Institution of Civil Engineers

The Institution of Civil Engineers (ICE ) is an association of civil engineers based in London ( Great George Street in Westminster). Although it has mainly British civil engineers as members, and whose main representative is belong to her in 2008 about 80,000 members from over 150 countries.

In the UK there have been a 1771 Society of Civil Engineers by John Smeaton, named after his death Smeatonians. The actual ICE was founded in 1818 by three young engineers in a London coffee house and gained importance through the presidency of Thomas Telford. 1828, she received royal recognition ( Royal Charter ). 1839 drew this association in Great George Street, where in 1913 its current main office was built. Initially her also belonged to mechanical engineers, but in 1847 their own club, the Institution of Mechanical Engineers, founded.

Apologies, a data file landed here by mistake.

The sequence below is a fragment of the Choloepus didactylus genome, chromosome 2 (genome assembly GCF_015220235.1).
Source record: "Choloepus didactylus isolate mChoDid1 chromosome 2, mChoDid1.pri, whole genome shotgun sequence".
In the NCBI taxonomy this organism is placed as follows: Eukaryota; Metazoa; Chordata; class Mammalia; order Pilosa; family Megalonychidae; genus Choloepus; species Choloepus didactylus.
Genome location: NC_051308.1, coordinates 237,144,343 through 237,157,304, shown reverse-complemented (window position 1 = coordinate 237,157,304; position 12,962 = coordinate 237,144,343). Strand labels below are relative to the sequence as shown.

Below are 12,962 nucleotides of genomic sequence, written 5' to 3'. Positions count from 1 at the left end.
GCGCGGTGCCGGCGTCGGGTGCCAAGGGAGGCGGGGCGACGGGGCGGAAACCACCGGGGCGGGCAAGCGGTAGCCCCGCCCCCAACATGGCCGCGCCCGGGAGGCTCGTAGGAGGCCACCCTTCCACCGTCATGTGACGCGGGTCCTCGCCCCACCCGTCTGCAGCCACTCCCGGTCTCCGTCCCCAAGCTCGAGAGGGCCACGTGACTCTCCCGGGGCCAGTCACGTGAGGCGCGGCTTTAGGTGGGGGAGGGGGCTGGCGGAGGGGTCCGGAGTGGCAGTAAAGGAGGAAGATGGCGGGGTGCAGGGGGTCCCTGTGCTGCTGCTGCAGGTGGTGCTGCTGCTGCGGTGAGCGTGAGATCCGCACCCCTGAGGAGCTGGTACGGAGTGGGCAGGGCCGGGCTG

The company also publishes books and magazines in their own publishing ICE Publishing and is also the publisher Thomas Telford Ltd.. connected. She is also active in the training and organized since the 19th century checks to promote a high standard of quality in engineering in the UK.

They awarded several prizes, the Gold Medal, the Telford Medal ( for outstanding journal article ), the International Medal, the Warren Medal, the Brunel Medal.

The archive of the Association, the users requests, was declared in 2013 a World Soundtrack Awards. The applications for membership have been declared World Heritage documents because they provide a unique biographical overview of the engineers as well as their socio-economic backgrounds.